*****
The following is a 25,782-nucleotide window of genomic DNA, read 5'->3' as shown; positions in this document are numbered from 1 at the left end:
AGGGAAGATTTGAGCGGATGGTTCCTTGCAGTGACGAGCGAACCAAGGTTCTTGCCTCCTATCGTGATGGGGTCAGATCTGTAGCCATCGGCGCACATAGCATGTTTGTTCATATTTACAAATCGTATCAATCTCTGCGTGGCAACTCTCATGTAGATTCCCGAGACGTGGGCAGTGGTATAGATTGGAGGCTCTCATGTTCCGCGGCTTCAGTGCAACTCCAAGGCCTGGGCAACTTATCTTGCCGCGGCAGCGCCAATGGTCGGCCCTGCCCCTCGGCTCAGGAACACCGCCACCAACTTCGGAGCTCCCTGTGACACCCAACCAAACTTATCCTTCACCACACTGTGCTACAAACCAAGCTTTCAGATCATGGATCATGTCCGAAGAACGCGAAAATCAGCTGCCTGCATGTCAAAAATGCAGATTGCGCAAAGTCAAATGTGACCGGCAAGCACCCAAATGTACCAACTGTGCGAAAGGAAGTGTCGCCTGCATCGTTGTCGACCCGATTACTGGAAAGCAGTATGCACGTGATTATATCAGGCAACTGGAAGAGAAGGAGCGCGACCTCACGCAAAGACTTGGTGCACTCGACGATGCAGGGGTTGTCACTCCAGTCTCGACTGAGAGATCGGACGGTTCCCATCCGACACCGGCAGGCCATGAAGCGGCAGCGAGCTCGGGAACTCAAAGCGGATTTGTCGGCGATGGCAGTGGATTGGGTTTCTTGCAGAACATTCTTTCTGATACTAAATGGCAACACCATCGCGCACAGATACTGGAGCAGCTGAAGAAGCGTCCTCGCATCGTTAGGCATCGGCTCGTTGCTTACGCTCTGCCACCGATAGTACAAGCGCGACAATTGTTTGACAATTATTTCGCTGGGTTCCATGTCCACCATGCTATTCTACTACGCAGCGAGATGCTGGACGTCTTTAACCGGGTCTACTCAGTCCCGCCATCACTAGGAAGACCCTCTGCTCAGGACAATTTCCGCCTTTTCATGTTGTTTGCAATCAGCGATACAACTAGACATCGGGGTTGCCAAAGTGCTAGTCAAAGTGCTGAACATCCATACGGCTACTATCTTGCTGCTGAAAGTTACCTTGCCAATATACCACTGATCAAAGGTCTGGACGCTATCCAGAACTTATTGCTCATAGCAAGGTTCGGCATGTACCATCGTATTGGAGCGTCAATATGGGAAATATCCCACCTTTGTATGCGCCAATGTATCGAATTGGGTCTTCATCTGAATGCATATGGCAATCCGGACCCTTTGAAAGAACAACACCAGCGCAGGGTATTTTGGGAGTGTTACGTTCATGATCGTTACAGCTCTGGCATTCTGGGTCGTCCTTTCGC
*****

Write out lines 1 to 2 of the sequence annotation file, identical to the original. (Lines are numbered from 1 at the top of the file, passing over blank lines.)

The following is a 25,782-nucleotide window of genomic DNA, read 5'->3' as shown; positions in this document are numbered from 1 at the left end:
AGGGAAGATTTGAGCGGATGGTTCCTTGCAGTGACGAGCGAACCAAGGTTCTTGCCTCCTATCGTGATGGGGTCAGATCTGTAGCCATCGGCGCACATAGCATGTTTGTTCATATTTACAAATCGTATCAATCTCTGCGTGGCAACTCTCATGTAGATTCCCGAGACGTGGGCAGTGGTATAGATTGGAGGCTCTCATGTTCCGCGGCTTCAGTGCAACTCCAAGGCCTGGGCAACTTATCTTGCCGCGGCAGCGCCAATGGTCGGCCCTGCCCCTCGGCTCAGGAACACCGCCACCAACTTCGGAGCTCCCTGTGACACCCAACCAAACTTATCCTTCACCACACTGTGCTACAAACCAAGCTTTCAGATCATGGATCATGTCCGAAGAACGCGAAAATCAGCTGCCTGCATGTCAAAAATGCAGATTGCGCAAAGTCAAATGTGACCGGCAAGCACCCAAATGTACCAACTGTGCGAAAGGAAGTGTCGCCTGCATCGTTGTCGACCCGATTACTGGAAAGCAGTATGCACGTGATTATATCAGGCAACTGGAAGAGAAGGAGCGCGACCTCACGCAAAGACTTGGTGCACTCGACGATGCAGGGGTTGTCACTCCAGTCTCGACTGAGAGATCGGACGGTTCCCATCCGACACCGGCAGGCCATGAAGCGGCAGCGAGCTCGGGAACTCAAAGCGGATTTGTCGGCGATGGCAGTGGATTGGGTTTCTTGCAGAACATTCTTTCTGATACTAAATGGCAACACCATCGCGCACAGATACTGGAGCAGCTGAAGAAGCGTCCTCGCATCGTTAGGCATCGGCTCGTTGCTTACGCTCTGCCACCGATAGTACAAGCGCGACAATTGTTTGACAATTATTTCGCTGGGTTCCATGTCCACCATGCTATTCTACTACGCAGCGAGATGCTGGACGTCTTTAACCGGGTCTACTCAGTCCCGCCATCACTAGGAAGACCCTCTGCTCAGGACAATTTCCGCCTTTTCATGTTGTTTGCAATCAGCGATACAACTAGACATCGGGGTTGCCAAAGTGCTAGTCAAAGTGCTGAACATCCATACGGCTACTATCTTGCTGCTGAAAGTTACCTTGCCAATATACCACTGATCAAAGGTCTGGACGCTATCCAGAACTTATTGCTCATAGCAAGGTTCGGCATGTACCATCGTATTGGAGCGTCAATATGGGAAATATCCCACCTTTGTATGCGCCAATGTATCGAATTGGGTCTTCATCTGAATGCATATGGCAATCCGGACCCTTTGAAAGAACAACACCAGCGCAGGGTATTTTGGGAGTGTTACGTTCATGATCGTTACAGCTCTGGCATTCTGGGTCGTCCTTTCGC